Combating plastic crisis with eco-friendly alternatives

Combating plastic crisis with eco-friendly alternatives

Combating plastic crisis with eco-friendly alternatives

Rahul Bhandari, IAS

In India, nearly 40% of plastic waste is neither collected nor recycled. It ends up polluting the water supplies and soil, including agricultural land and is consumed by stray animals.

The government's efforts to ban certain single-use plastics began in 2009 when Himachal Pradesh became the first state to ban plastic shopping bags. In 2017, Delhi adopted a more extensive ban that included bags, cutlery, cups, and plates.

By the beginning of this year, the local governments in more than half of 29 states and seven territories had crafted legislation taking aim at single-use plastic. Bans on plastic shopping bags are the most common regulations. 

Why we need alternatives to plastic

Approximately 70% of plastic packaging products is converted into plastic waste in a short span, according to an estimate done by the Central Pollution Control Board (CPCB) in 2015. Almost 66% of plastic waste, comprising polybags, multilayer pouches used for packing food items and so on, was sourced mainly from households and residential localities, the estimate showed.

Hence, this is why reducing our plastic footprint has become the need of the hour. Doing this might be a challenge but, it is definitely worth the effort.

Even PM Narendra Modi in his monthly radio address ‘Mann ki Baat’, urged citizens to start a movement to make the country plastic-free. While announcing a festival to celebrate Mahatma Gandhi’s 150th birth anniversary on October 2, the PM appealed to the nation to start a mass movement to tackle the menace of plastic.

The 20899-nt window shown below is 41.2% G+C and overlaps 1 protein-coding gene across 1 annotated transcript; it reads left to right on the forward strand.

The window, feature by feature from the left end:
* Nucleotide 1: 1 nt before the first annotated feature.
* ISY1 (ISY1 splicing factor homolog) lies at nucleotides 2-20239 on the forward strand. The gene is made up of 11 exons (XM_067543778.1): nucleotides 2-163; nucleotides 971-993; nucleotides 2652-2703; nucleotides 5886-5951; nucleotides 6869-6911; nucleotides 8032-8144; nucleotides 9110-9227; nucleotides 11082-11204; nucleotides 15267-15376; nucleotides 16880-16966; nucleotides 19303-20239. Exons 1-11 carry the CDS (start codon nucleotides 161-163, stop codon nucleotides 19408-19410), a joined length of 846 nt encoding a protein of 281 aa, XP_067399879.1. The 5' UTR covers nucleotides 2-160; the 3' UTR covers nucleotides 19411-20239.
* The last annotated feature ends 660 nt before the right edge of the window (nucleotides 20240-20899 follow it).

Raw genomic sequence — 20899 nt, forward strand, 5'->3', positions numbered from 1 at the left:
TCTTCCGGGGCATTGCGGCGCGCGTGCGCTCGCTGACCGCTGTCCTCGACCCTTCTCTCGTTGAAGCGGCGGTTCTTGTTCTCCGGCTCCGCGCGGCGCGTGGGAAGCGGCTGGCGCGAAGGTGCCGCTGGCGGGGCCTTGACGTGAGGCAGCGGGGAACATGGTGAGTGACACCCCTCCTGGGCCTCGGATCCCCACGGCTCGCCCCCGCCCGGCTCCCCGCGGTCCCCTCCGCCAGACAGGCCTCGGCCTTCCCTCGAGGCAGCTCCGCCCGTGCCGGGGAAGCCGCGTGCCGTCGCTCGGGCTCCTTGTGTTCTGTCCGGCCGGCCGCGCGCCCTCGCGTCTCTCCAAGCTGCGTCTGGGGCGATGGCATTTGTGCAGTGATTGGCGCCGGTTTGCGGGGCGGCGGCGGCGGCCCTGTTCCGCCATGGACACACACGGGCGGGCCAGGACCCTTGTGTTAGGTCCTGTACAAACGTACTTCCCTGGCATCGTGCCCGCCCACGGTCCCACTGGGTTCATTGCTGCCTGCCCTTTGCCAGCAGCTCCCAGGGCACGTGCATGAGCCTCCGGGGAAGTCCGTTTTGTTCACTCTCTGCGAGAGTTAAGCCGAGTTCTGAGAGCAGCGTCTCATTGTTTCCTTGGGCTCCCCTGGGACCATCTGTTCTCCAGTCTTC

How to keep plastic at bay  

If you are willing to give up on plastic, here are some simple everyday alternatives to consider:

Clay bottles: Plastic bottles used to store water takes around 1,000 years to biodegrade. Adding to this fact, plastic from the bottles often leaches into water over time which is why it makes sense to switch to an eco-friendly alternative. Handmade, reusable and biodegradable, clay bottles not only make for a better alternative, but they also help keep the water cool. 

Cloth bags: You'll be surprised to know that at the moment, the world consumes around 5 trillion plastic bags in a year – that is about 1 million bags a minute. Polythene bags are the biggest perpetrators of plastic waste. Despite blanket bans in many states and citizen movements, these bags continue to be in use. Cloth bags are a good alternative as they are reusable, as are bags made from jute, burlap or even recycled plastic.

Food takeaways: With a burgeoning culture of eating out and takeaways, we often end up filling our homes with plastic containers. We can recycle or reuse them but this has little sustainability beyond a few uses. A better alternative is to carry your own containers for takeaways. It might raise a few eyebrows but will avoid plastic from sneaking into your house.

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